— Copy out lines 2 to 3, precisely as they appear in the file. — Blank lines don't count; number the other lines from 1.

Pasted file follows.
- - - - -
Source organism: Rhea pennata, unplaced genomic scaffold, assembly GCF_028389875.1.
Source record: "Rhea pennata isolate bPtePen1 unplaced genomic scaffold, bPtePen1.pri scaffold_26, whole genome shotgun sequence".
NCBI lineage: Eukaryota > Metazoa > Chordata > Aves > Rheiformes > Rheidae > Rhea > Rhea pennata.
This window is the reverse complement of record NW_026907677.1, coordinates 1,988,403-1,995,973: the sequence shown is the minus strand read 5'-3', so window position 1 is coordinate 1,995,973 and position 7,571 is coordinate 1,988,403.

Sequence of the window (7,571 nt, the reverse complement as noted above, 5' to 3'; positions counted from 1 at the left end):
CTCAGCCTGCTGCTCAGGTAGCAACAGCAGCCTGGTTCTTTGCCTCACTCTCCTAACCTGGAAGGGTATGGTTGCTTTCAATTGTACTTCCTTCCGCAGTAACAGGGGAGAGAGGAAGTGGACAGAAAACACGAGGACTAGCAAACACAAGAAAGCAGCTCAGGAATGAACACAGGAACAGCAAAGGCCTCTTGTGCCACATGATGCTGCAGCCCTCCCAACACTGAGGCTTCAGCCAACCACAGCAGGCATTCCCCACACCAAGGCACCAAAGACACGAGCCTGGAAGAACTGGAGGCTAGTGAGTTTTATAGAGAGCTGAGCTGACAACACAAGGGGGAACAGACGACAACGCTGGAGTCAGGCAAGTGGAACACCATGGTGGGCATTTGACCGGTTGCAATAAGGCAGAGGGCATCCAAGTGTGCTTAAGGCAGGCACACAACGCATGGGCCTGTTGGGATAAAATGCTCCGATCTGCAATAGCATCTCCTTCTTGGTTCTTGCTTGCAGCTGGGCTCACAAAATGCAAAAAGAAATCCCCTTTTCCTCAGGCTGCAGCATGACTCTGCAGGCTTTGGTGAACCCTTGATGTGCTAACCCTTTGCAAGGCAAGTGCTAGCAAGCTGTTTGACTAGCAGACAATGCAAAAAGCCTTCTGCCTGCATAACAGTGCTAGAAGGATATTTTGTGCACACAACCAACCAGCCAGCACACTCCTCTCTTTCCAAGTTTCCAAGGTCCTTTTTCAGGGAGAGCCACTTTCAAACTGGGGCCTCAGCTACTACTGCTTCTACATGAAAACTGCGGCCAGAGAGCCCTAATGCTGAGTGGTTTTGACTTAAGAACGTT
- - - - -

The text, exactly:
Source record: "Rhea pennata isolate bPtePen1 unplaced genomic scaffold, bPtePen1.pri scaffold_26, whole genome shotgun sequence".
NCBI lineage: Eukaryota > Metazoa > Chordata > Aves > Rheiformes > Rheidae > Rhea > Rhea pennata.